Implantable defibrillators save older patients too

By Julie Steenhuysen

CHICAGO (Reuters) - Implantable heart defibrillators — which have been found to save lives in younger patients — appear to have the same benefit for people over 70, U.S. researchers said on Tuesday.

The study suggests the devices, known as implantable cardioverter defibrillators or ICDs, should be offered to people in their 70s despite some recent studies questioning their use in older patients.

“There does not appear to be a difference in benefit between younger and older patients,” said Dr. Paul Chan of the University of Missouri in Kansas City, whose study appears in the journal Circulation: Cardiovascular Quality and Outcomes.

“We need to ensure we avoid undertreatment of older patients,” he said in a telephone interview.

Implantable defibrillators are tiny devices implanted under the skin with wires leading to the heart. The devices detect dangerous heart rhythms and shock the heart back into a normal rhythm. They are often used in people who have damaged heart tissue that reduces the heart’s ability to pump blood — a group at high risk for life-threatening heart rhythms.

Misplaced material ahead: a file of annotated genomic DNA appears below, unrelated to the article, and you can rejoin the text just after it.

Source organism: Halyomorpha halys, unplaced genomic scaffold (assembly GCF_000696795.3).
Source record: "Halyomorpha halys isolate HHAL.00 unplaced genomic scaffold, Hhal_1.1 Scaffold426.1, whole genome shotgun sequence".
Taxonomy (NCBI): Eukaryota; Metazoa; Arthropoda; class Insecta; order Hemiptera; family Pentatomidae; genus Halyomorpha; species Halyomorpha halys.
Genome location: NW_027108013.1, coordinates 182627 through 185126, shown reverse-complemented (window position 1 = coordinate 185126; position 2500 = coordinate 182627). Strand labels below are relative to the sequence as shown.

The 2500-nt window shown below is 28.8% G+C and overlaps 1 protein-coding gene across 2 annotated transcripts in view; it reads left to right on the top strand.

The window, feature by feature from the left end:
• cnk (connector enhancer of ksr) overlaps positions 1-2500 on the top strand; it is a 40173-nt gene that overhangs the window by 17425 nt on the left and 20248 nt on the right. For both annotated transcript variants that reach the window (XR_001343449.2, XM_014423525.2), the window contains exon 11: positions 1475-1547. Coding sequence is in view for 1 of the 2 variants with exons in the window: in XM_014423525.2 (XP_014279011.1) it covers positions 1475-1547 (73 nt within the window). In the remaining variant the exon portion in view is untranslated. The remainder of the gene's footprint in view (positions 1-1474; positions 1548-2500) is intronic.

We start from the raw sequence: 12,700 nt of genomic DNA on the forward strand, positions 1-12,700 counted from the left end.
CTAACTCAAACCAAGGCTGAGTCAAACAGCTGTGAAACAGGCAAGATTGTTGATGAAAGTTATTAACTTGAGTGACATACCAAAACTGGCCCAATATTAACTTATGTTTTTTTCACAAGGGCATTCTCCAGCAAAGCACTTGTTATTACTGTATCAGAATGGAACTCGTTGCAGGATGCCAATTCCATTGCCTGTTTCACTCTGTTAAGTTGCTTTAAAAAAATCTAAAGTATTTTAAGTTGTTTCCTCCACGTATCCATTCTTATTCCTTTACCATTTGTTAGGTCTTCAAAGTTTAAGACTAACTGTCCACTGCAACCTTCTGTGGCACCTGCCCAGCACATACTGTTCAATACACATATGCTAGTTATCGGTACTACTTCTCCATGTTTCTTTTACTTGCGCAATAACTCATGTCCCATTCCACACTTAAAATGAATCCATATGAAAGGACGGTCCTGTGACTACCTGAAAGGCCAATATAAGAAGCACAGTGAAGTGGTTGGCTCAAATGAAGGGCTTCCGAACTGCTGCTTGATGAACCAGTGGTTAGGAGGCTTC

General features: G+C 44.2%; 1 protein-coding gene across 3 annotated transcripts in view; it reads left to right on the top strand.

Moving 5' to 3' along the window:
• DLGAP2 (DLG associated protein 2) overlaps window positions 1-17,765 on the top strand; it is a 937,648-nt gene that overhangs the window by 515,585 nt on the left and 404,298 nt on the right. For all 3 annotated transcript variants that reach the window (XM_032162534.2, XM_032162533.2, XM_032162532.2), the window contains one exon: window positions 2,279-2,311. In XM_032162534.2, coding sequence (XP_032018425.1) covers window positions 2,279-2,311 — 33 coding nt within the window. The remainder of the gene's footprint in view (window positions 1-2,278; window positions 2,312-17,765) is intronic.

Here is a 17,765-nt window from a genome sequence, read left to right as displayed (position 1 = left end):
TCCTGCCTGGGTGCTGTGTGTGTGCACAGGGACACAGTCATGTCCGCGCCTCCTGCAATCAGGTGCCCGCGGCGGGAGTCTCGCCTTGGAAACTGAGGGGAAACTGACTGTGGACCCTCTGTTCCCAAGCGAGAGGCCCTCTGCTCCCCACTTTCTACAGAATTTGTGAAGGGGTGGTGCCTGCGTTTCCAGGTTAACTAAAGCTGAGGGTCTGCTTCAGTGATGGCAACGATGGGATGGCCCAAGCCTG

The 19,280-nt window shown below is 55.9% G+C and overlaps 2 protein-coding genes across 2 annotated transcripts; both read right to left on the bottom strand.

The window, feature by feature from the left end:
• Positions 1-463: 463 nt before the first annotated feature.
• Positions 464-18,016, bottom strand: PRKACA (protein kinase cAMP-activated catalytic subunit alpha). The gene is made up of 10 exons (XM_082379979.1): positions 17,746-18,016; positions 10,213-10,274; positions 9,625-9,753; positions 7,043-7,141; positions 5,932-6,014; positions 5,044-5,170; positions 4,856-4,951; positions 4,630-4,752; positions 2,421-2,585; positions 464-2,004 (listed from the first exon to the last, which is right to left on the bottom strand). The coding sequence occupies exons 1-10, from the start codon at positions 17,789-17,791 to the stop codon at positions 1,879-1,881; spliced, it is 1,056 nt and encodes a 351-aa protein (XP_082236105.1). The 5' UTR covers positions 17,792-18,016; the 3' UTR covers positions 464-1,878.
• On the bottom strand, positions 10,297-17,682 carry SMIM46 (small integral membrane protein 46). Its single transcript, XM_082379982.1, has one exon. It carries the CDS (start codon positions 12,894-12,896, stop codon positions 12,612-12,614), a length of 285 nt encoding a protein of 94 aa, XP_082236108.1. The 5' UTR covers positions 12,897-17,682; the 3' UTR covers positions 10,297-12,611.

Chan said other clinical trials of ICDs have focused on younger, healthier patients. Medicare, the U.S. federal health plan for the elderly, greatly expanded its coverage of the devices in 2005.

“What we really wanted to do is provide some insight into what is the benefit of patients in their 70s,” he said.

Older, sicker patients are often excluded from clinical trials, but recently research teams have begun looking at this population.

Earlier this year, a study in the New England Journal of Medicine found that treating high blood pressure in people over 80 reduced the risk of fatal strokes and other heart problems.

Chan and colleagues studied 986 patients with heart damage from March 2001 to June 2005. About half got an ICD. All had low heart pumping function and many had other conditions, such as diabetes.

The average age of the study group was 67 — about three to seven years older than two large clinical trials of the devices, Chan said.

Overall, the devices reduced deaths from any cause by 30 percent — a rate similar to that in studies of younger patients. Chan said the benefit was less for those over 75 who had other significant health problems.

The researchers said while decisions about the use of ICDs should be based on the needs of individual patients, the findings suggest that older patients should not be “routinely excluded from consideration for ICD implantation.”

Chan has no ties with ICD makers but some of his colleagues on the paper have ties with Medtronic Inc, St. Jude Medical Inc , Boston Scientific Corp and others.

(Editing by Maggie Fox and Cynthia Osterman)

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